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TT Vol. 13
Clockwise from Top.
Black Is King is Beyoncé’s visual and musical companion to Disney’s 2019 remake of the Lion King. The film follows a young African king as he is exiled from his family and his journey to reclaim his family throne. It was largely filmed in West Africa, and features many African artists and actors. It serves as a vehicle for Beyoncé to break down Black and African stereotypes, and elevate a shared heritage. She uplifts brown and black skin tones and reinforces her thesis of empowerment throughout the film. We were especially taken by this quote by poet Warsan Shire: “We were beauty before we knew what beauty was.” Another interesting prop/element that was present in the film was the game of chess. Chess, traditionally associated with elite white intelligentsia, is reclaimed by the Knowles-Carters whose estate has a life size board with human chess pieces. The outfits in this scene were stunning and looked like a beautiful couture show. (Fittingly, Beyoncé played the queen chess piece.) Another favorite of ours was the desert scene. This were particularly eye-catching being that Beyoncé was dressed so extravagantly in such a stark climate. Raquel was particularly drawn to the cat eye sunglasses that were dripping in rhinestones (yes, even the lenses were covered), and plans to get a pair before our next trip to the Sahara.
The mantra this summer has been to hydrate. That means, a green smoothie every morning and then lots of sparkling water throughout the day. There was a period when we couldn’t refill out SodaStream canister, so we ended up having to sample a number of different sparkling water options. We started with our standby of San Pelligrino and rotated through Topo Chico (who is coming out with a hard seltzer product this year), FreshDirect’s brand, and the brightly branded Recess. Our latest find was Olipop. (Surprise, surprise, we are drawn to brightly colored products with good branding and marketing.) What makes Olipop different from other flavored sparkling water on the market are the exciting additives - prebiotics, natural juices, and no added cane or corn syrup (though they do have stevia). The prebiotics come in the form of fiber, which should aid in the development of digestive gut bacteria, which in recent years has been appearing in more products as discussed here in the New York Times Style section. The flavors are Cola, Strawberry Vanilla, Cherry Vanilla, Ginger Lemon and Root Beer. We are both root beer fans in general, which made us realize that the Olipop version is not quite up to standard. However, if you’re not a root beer arch traditionalist, it’s a good substitute. Our favorite flavors are Ginger Lemon (me) and Strawberry Vanilla (Raquel). And of course they come in millennial friendly packaging. It’s like White Claw for the 35+ demographic.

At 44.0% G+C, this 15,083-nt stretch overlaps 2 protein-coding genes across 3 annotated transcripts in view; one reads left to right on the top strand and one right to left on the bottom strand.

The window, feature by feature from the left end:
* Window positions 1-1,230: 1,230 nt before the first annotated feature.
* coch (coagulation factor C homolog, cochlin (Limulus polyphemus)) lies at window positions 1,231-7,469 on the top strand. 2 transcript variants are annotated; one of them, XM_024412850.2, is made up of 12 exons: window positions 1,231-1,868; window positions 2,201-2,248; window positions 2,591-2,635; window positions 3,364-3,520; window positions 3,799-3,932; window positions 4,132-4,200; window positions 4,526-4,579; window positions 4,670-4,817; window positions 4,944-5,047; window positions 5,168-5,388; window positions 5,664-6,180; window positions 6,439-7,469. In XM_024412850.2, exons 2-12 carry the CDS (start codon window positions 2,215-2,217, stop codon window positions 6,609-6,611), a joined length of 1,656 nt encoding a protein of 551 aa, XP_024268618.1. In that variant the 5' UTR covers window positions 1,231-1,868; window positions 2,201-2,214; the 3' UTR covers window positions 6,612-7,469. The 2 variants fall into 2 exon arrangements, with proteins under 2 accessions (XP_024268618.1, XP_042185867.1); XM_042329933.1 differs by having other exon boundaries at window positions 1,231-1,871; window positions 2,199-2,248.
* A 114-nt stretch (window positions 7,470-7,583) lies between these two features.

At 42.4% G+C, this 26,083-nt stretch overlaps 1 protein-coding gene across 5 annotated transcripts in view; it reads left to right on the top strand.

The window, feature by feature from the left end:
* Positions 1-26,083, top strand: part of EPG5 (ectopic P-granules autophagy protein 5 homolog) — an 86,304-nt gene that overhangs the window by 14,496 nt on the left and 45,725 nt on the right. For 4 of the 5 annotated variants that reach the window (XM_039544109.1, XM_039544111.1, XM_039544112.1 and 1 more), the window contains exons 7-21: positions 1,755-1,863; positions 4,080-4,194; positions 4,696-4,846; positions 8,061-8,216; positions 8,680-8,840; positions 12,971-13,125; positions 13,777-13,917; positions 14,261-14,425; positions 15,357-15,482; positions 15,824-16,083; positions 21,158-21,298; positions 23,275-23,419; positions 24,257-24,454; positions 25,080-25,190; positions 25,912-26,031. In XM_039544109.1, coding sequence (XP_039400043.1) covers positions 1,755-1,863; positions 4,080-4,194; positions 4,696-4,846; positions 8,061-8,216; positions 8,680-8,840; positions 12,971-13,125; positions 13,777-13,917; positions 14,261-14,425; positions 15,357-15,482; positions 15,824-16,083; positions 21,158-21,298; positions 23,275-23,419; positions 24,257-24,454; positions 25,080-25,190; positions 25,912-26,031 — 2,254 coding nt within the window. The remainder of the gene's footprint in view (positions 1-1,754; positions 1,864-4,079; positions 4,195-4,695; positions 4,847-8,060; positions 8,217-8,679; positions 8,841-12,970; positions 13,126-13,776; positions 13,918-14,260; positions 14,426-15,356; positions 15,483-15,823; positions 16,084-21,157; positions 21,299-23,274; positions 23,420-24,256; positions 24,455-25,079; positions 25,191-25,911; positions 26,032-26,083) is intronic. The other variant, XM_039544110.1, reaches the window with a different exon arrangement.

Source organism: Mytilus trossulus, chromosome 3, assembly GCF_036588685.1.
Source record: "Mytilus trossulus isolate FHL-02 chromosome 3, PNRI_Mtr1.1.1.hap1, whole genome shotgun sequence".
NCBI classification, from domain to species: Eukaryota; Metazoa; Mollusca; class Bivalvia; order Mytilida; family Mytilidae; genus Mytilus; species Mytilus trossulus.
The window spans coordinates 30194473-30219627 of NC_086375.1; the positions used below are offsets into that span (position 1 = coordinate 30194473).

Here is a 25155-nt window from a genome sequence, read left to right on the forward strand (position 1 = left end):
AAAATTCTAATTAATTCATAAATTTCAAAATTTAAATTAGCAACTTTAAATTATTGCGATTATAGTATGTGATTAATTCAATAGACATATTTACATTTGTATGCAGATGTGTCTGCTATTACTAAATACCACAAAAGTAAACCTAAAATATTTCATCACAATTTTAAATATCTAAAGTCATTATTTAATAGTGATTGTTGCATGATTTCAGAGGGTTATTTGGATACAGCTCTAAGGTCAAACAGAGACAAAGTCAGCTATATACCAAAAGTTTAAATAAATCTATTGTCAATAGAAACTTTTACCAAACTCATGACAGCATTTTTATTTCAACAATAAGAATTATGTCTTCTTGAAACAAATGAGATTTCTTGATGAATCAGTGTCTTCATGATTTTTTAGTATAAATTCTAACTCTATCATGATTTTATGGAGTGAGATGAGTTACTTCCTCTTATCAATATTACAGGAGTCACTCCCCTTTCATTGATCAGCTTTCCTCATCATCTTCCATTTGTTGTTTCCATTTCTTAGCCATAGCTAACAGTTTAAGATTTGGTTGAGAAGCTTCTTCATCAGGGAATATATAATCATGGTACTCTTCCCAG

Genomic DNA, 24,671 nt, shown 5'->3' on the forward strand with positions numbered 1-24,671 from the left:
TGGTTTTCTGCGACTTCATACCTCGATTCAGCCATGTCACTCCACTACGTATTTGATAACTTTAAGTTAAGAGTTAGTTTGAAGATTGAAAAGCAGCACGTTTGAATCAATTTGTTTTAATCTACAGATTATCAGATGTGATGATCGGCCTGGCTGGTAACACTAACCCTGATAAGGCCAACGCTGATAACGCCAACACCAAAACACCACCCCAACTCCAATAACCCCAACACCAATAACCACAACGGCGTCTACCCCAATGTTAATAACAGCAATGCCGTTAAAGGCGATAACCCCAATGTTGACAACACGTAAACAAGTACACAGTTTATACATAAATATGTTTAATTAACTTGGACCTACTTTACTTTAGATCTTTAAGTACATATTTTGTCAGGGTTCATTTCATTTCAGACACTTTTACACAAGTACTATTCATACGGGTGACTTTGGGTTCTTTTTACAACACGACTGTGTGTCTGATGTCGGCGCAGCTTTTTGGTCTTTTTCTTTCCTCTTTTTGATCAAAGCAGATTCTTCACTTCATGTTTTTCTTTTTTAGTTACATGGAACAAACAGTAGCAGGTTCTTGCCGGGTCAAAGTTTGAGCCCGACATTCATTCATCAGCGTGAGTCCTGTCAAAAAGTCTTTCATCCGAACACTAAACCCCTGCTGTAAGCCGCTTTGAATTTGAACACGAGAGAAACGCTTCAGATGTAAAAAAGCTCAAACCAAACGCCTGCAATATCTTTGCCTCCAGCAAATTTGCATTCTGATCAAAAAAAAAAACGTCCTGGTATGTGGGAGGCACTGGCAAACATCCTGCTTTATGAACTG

Although Condé Nast has been under fire as of late, the majority of our subscriptions are from the Conde Castle (as coined by Elaine Welteroth). We get Architectural Digest, Bon Appétit, Vogue, Vanity Fair, and The New Yorker. Outside of the Conde family, we subscribe to Air Mail, The Atlantic, Harper’s BAZAAR and Us Weekly. Some free publications we read from within the fashion world are The Fashion Law, and WWD via the Instagram stories of Kristy Hurt Consulting (she posts screenshots every morning). I also highly recommend signing up for The Hollywood Reporter’s free daily newsletter, equivalent to the BOF of Hollywood. We pick up an Apartmento from a magazine stand twice a year, and aren’t sure if we will ever get a W Magazine again as it’s on hiatus (we did like new Editor-In-Chief Sara Moonves’ first issue). Once things improve, we’re looking to increase our subscriptions: iD, Tatler, New York Magazine, Financial Times, and Domino. In the meantime, we satiate ourselves with their free online content. (By the way, Raquel especially loves Tatler for all of the Royals gossip (*cough* Megan Markle) for any true fanatics out there.)